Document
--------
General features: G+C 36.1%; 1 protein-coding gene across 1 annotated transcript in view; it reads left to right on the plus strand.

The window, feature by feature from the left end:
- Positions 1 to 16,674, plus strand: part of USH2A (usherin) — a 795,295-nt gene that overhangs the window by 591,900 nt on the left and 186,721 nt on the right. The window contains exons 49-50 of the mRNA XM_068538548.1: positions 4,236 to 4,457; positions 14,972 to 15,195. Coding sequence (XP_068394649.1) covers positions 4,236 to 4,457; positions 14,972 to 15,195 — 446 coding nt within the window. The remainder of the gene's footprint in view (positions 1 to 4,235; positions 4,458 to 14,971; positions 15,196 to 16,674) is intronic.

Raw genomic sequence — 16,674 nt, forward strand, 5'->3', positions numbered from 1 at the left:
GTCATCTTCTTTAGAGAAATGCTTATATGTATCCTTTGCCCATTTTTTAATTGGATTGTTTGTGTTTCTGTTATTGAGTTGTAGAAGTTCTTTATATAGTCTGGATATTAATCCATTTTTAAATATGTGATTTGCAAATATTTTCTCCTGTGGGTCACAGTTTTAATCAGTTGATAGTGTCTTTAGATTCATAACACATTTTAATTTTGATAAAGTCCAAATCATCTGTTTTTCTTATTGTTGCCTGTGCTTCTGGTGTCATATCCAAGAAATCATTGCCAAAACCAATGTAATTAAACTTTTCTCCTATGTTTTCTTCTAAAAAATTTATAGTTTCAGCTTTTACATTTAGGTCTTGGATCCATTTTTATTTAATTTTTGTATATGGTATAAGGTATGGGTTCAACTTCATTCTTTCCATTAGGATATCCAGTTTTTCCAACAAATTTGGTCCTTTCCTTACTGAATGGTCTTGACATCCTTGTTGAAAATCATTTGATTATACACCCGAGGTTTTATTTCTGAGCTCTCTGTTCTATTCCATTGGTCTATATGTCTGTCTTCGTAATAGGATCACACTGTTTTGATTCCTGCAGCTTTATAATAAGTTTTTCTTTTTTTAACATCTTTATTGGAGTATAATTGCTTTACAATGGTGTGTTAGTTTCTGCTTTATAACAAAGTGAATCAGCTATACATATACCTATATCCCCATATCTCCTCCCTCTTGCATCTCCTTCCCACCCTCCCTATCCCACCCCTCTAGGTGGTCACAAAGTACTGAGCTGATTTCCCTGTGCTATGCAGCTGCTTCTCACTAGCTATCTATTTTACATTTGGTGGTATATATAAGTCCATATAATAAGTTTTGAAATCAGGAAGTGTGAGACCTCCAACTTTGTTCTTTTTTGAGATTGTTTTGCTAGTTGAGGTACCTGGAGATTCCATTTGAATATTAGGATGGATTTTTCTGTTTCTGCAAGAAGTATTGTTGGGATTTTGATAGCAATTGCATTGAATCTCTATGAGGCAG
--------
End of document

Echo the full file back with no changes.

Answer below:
General features: G+C 36.1%; 1 protein-coding gene across 1 annotated transcript in view; it reads left to right on the plus strand.

The window, feature by feature from the left end:
- Positions 1 to 16,674, plus strand: part of USH2A (usherin) — a 795,295-nt gene that overhangs the window by 591,900 nt on the left and 186,721 nt on the right. The window contains exons 49-50 of the mRNA XM_068538548.1: positions 4,236 to 4,457; positions 14,972 to 15,195. Coding sequence (XP_068394649.1) covers positions 4,236 to 4,457; positions 14,972 to 15,195 — 446 coding nt within the window. The remainder of the gene's footprint in view (positions 1 to 4,235; positions 4,458 to 14,971; positions 15,196 to 16,674) is intronic.

Raw genomic sequence — 16,674 nt, forward strand, 5'->3', positions numbered from 1 at the left:
GTCATCTTCTTTAGAGAAATGCTTATATGTATCCTTTGCCCATTTTTTAATTGGATTGTTTGTGTTTCTGTTATTGAGTTGTAGAAGTTCTTTATATAGTCTGGATATTAATCCATTTTTAAATATGTGATTTGCAAATATTTTCTCCTGTGGGTCACAGTTTTAATCAGTTGATAGTGTCTTTAGATTCATAACACATTTTAATTTTGATAAAGTCCAAATCATCTGTTTTTCTTATTGTTGCCTGTGCTTCTGGTGTCATATCCAAGAAATCATTGCCAAAACCAATGTAATTAAACTTTTCTCCTATGTTTTCTTCTAAAAAATTTATAGTTTCAGCTTTTACATTTAGGTCTTGGATCCATTTTTATTTAATTTTTGTATATGGTATAAGGTATGGGTTCAACTTCATTCTTTCCATTAGGATATCCAGTTTTTCCAACAAATTTGGTCCTTTCCTTACTGAATGGTCTTGACATCCTTGTTGAAAATCATTTGATTATACACCCGAGGTTTTATTTCTGAGCTCTCTGTTCTATTCCATTGGTCTATATGTCTGTCTTCGTAATAGGATCACACTGTTTTGATTCCTGCAGCTTTATAATAAGTTTTTCTTTTTTTAACATCTTTATTGGAGTATAATTGCTTTACAATGGTGTGTTAGTTTCTGCTTTATAACAAAGTGAATCAGCTATACATATACCTATATCCCCATATCTCCTCCCTCTTGCATCTCCTTCCCACCCTCCCTATCCCACCCCTCTAGGTGGTCACAAAGTACTGAGCTGATTTCCCTGTGCTATGCAGCTGCTTCTCACTAGCTATCTATTTTACATTTGGTGGTATATATAAGTCCATATAATAAGTTTTGAAATCAGGAAGTGTGAGACCTCCAACTTTGTTCTTTTTTGAGATTGTTTTGCTAGTTGAGGTACCTGGAGATTCCATTTGAATATTAGGATGGATTTTTCTGTTTCTGCAAGAAGTATTGTTGGGATTTTGATAGCAATTGCATTGAATCTCTATGAGGCAG